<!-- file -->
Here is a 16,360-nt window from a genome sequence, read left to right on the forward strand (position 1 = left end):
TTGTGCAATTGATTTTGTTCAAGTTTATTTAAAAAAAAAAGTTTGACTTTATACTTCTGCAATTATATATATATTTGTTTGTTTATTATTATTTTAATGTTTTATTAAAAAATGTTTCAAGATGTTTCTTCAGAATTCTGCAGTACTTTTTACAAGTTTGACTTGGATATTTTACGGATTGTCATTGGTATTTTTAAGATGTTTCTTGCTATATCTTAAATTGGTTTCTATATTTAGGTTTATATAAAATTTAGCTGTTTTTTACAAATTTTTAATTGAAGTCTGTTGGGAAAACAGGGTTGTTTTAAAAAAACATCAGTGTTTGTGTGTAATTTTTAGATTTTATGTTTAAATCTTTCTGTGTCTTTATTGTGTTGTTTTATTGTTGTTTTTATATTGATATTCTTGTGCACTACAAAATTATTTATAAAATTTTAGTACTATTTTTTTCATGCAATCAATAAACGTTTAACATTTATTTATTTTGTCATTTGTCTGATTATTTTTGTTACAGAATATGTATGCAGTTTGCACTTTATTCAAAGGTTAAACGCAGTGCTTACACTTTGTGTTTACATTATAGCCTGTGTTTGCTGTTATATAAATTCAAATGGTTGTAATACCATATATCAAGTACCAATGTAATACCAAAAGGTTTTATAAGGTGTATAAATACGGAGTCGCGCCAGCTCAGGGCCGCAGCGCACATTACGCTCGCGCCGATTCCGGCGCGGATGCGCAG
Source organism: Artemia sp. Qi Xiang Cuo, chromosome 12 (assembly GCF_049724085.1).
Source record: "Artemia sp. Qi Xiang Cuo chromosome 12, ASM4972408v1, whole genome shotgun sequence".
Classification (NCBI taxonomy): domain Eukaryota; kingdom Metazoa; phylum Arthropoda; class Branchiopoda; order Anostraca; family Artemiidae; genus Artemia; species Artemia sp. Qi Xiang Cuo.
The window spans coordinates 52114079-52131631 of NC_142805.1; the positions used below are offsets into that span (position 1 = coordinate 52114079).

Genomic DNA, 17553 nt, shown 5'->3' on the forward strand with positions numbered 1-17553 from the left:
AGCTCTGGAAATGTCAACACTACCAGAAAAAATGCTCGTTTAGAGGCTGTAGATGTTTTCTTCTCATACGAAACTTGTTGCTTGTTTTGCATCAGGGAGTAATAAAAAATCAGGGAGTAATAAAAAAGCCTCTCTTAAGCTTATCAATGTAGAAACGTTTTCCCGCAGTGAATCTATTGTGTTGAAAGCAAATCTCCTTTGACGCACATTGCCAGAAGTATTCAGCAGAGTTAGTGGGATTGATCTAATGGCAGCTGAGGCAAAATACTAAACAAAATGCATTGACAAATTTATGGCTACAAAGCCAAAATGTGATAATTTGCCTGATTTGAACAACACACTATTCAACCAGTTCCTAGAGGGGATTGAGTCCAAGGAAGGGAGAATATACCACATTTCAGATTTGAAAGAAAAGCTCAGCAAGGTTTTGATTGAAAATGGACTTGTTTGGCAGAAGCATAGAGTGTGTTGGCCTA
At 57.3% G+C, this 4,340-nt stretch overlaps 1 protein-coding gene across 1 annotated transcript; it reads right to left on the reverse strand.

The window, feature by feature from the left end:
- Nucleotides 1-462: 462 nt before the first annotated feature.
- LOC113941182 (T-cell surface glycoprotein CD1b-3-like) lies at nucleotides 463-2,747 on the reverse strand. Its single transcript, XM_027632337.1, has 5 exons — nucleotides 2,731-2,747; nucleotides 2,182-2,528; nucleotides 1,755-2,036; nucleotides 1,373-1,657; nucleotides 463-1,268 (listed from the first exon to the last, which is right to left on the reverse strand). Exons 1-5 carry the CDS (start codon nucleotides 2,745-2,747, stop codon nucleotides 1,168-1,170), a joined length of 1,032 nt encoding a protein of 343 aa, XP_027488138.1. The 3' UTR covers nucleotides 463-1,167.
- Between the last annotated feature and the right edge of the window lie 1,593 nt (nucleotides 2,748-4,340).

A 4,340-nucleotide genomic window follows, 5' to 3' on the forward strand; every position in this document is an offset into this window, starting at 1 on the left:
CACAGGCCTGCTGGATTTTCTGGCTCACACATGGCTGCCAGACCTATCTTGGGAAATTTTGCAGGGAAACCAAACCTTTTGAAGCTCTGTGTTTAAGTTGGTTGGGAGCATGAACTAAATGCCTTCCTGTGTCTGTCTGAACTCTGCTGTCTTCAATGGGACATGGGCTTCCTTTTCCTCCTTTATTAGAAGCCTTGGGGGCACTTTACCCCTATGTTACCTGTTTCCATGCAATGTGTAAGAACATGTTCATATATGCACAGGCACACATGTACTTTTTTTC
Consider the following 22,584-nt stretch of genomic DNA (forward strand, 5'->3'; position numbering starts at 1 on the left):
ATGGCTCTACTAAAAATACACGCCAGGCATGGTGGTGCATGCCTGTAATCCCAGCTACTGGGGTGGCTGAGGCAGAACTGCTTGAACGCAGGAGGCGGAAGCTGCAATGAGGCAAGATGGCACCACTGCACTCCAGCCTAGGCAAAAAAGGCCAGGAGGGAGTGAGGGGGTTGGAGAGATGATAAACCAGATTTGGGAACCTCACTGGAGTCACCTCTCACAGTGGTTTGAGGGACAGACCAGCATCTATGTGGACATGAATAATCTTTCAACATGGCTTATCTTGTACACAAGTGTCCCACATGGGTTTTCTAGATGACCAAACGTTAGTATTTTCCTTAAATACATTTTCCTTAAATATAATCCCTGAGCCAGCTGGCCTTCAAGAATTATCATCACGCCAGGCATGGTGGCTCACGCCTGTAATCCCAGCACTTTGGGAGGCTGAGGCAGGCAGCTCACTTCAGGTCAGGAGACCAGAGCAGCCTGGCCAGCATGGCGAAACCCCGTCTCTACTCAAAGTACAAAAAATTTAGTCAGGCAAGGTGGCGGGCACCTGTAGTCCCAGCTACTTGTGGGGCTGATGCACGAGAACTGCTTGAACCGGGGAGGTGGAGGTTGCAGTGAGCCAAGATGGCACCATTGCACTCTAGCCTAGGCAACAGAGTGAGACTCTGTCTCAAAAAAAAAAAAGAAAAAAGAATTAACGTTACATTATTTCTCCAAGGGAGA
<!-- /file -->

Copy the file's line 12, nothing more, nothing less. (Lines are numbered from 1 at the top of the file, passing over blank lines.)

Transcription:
- LOC113941182 (T-cell surface glycoprotein CD1b-3-like) lies at nucleotides 463-2,747 on the reverse strand. Its single transcript, XM_027632337.1, has 5 exons — nucleotides 2,731-2,747; nucleotides 2,182-2,528; nucleotides 1,755-2,036; nucleotides 1,373-1,657; nucleotides 463-1,268 (listed from the first exon to the last, which is right to left on the reverse strand). Exons 1-5 carry the CDS (start codon nucleotides 2,745-2,747, stop codon nucleotides 1,168-1,170), a joined length of 1,032 nt encoding a protein of 343 aa, XP_027488138.1. The 3' UTR covers nucleotides 463-1,167.